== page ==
Singapore Airlines (SIA) and Qantas both expressed an interest in buying Air New Zealand, Ansett employees planned a staff buy-out, and both Singapore Airlines and Air New Zealand looked at buying News' 50% share of Ansett. In March 1999, SIA made a formal offer of $A500 million for a half share. Given Singapore Airlines industry-leading status, ability to fund Ansett's re-equipment and expansion, and global marketing network, industry observers were enthusiastic about the move. Air New Zealand, however, as part of its original deal to buy TNT's half of Ansett, had a preemptive right to News' half, provided only that ANZ matched or bettered other offers.

The Air New Zealand board eventually approved the sale to SIA, but negotiations with SIA stalled when major ANZ shareholder Brierley Investments began buying more ANZ shares and attempting to get SIA to buy Ansett through either ANZ or Brierly, rather than from News Limited. In June, News withdrew the offer to sell, citing "not yet resolved issues" between SIA and ANZ.

At this stage, Ansett announced an unexpectedly high profit for the year—$A149 million—and News took advantage of that to raise the asking price to $A1 billion. Industry analysts regarded this as far too optimistic in the notoriously boom and bust airline business, and put the true value of a half share at no more than $A700 million.

In February 2000 Air New Zealand finally announced its decision: it would buy the remaining half of Ansett for $A680 million. Industry observers were united in the belief that it was a bad decision: the price was probably too high, and ANZ would not be able to fund the badly needed re-equipment.

Former Qantas chief financial officer Gary Toomey was appointed Chief Operating Officer of both Air New Zealand and Ansett Holdings in December 2000. Services to Frankfurt and Honolulu from Los Angeles were dropped, both of which were taken by Air New Zealand's Star Alliance partners Lufthansa and United instead.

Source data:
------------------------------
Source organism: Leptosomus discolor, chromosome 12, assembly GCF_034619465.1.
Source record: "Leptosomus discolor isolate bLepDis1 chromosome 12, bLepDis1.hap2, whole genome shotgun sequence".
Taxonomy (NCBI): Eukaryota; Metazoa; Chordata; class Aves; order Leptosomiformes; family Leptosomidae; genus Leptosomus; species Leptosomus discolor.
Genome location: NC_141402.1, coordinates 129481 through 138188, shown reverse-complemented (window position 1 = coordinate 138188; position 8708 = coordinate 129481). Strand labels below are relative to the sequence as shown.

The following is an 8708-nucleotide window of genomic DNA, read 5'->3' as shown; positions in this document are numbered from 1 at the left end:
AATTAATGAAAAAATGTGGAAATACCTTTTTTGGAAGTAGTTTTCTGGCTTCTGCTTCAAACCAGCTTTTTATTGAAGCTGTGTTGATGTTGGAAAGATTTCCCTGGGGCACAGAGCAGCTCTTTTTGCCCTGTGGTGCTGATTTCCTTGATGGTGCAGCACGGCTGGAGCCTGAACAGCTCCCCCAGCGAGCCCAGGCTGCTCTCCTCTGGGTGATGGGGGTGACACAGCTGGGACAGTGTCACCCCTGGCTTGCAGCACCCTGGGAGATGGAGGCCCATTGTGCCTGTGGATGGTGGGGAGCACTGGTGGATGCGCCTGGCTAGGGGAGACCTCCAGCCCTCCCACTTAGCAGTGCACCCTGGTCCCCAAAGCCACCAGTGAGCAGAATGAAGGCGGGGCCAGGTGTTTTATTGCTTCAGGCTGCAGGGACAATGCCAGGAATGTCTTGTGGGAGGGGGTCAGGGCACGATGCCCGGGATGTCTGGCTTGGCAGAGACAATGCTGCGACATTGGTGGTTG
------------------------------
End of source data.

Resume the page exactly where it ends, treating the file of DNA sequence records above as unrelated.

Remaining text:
In 2001, Air New Zealand announced plans to buy 16 new Beech 1900D aircraft to replace its Bandeirantes and Metroliners, which had served faithfully for 20 years providing air service to New Zealand airports without jet capability. Also, Air New Zealand began code sharing flights with Singapore Airlines that year.


Air New Zealand's new wholly-owned Australian subsidiary, however, was in dreadful shape. Lack of proper maintenance to its 767 fleet—some of which were almost 20 years old—had seen the Australian Civil Aviation Safety Authority (CASA) ground seven aircraft two days before Christmas 2000 while inspections were carried out. Then in April 2001, one day before the busy Easter holiday period, all 10 Ansett 767s were grounded again when a series of other safety problems came to light, and Ansett was threatened with withdrawal of its Air Operators Certificate.

To cover the loss of one third of Ansett's capacity, Air New Zealand provided Ansett with a 767 and a 747 from its own fleet on a charter basis, and additional aircraft were chartered from Singapore Airlines, Air Canada, and Emirates. SIA—25% owner of Air New Zealand and thus in turn Ansett—agreed to provide technical assistance to get the 767s back into the air.